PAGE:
But hey, now thinking back to all the things we’ve been talking about…did I really understand all that stuff in Welsh? I swear I can’t remember which language we used. Let me ask Margaret. Yes, she says we did use Welsh most of the time!
It’s amazing how much more I’m able to understand speaking with people in person, rather than listening to the radio or any recorded material or watching TV. I guess nonverbal communication counts. But probably, it’s mostly that I’m aware that I’m going to have to give some sort of feedback at some point, and it would be embarrassing to admit I have no idea of what they’ve just said. That extra pressure forces me to be way more alert and focused and do my best to understand…and it works!

Roaming for food (and drinks)
Dee joins us for tea and we go to West End Fish and Chips. No, wait: pysgod a sglodion. Just sounds so much better, in Welsh. No competition.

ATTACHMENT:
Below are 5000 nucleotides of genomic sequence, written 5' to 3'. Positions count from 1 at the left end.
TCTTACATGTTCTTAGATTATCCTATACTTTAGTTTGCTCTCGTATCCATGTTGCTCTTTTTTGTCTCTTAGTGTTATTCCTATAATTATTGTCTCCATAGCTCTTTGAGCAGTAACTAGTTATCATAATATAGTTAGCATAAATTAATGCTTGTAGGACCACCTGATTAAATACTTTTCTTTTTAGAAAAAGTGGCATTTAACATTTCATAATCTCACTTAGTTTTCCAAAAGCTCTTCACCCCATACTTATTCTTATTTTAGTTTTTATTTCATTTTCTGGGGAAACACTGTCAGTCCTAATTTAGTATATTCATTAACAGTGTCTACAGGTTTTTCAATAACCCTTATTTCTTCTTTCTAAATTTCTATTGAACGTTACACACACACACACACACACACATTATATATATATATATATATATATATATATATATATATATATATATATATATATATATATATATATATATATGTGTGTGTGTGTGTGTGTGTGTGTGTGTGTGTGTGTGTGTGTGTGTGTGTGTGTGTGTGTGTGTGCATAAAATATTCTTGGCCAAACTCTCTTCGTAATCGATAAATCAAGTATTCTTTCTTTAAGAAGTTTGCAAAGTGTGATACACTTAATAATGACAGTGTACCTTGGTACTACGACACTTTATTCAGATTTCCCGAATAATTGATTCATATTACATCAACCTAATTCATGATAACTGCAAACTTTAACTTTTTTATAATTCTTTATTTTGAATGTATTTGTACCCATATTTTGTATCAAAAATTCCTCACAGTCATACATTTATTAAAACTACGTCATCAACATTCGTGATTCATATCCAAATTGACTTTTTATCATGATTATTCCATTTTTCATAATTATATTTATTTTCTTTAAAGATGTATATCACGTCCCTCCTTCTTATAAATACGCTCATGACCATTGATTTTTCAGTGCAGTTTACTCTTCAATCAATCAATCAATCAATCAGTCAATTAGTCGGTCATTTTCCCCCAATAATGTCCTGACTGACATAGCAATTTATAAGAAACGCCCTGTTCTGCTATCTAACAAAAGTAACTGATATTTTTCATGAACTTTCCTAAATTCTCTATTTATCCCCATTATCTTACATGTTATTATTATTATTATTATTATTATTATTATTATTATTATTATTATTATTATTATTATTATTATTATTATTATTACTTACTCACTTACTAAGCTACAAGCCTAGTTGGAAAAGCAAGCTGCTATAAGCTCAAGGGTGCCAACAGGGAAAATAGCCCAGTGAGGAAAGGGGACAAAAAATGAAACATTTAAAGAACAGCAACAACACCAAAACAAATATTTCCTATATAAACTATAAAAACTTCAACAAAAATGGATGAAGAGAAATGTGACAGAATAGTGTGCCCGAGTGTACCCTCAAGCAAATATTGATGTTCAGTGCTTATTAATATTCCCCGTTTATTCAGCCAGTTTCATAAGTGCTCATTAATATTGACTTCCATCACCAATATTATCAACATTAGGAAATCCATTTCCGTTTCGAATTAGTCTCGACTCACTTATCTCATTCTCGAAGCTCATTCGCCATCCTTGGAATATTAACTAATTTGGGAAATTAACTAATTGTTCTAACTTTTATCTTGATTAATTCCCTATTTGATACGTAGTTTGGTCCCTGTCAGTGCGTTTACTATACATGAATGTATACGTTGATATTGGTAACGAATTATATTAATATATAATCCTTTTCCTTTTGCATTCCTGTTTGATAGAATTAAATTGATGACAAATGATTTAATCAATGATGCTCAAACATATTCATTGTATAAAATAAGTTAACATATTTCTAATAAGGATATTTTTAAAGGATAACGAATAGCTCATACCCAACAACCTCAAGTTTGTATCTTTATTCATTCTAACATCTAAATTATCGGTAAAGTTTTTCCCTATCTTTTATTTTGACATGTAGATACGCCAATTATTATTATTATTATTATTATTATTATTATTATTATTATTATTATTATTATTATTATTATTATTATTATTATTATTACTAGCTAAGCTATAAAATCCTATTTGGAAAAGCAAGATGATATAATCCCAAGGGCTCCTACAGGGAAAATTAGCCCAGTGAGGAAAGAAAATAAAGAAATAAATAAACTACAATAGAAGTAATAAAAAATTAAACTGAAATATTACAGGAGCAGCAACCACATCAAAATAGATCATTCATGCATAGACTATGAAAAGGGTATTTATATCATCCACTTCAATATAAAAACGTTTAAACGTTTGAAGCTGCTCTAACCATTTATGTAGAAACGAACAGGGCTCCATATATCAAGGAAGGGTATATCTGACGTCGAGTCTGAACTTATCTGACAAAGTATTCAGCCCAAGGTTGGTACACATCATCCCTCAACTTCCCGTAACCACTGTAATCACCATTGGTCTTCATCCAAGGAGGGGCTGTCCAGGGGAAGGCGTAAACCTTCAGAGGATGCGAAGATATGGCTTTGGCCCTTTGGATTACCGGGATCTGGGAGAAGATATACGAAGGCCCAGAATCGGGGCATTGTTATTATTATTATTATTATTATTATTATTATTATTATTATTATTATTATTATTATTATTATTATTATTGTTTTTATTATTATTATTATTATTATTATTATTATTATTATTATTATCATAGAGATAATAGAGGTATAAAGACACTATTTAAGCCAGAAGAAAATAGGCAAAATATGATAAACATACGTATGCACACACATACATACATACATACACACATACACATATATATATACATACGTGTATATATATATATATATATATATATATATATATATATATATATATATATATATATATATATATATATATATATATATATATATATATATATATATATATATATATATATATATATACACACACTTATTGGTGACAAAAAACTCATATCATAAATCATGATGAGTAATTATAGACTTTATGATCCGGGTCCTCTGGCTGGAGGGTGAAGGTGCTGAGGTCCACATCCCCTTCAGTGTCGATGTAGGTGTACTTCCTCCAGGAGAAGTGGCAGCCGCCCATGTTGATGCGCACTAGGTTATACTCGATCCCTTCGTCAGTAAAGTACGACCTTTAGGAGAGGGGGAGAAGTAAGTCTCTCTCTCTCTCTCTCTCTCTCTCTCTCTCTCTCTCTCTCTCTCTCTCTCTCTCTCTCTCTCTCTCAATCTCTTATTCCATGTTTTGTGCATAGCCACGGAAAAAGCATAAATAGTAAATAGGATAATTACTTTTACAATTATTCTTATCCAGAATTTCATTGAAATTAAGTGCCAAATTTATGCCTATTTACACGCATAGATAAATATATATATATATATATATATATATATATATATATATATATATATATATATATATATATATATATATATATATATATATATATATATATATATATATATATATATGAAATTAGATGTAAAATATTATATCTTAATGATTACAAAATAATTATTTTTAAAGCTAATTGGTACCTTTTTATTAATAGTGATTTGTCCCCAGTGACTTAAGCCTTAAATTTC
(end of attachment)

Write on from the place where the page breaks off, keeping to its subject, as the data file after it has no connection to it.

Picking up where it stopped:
We have a look at the menu. What’s the difference between “one battered cod” and regular fried cod? - I ask.
Well, that’s actually “unbattered cod” not “un battered cod” - they tell me. Ooops!
I order the small portion, and it’s huge. We wonder who’d be able to eat the jumbo. It takes quite some time to finish it, so we can discuss the photo on the wall: two elephants taking a dip in the sea, and the caption Mixed bathing in Aberystwyth. How come there was elephants in Aberystwyth? Who took them to the beach? Does mixed refer to male and female elephants, women and men, or pachyderms and humans? All questions still unanswered, when we head for the Ivy Bush Hotel for the meet-up.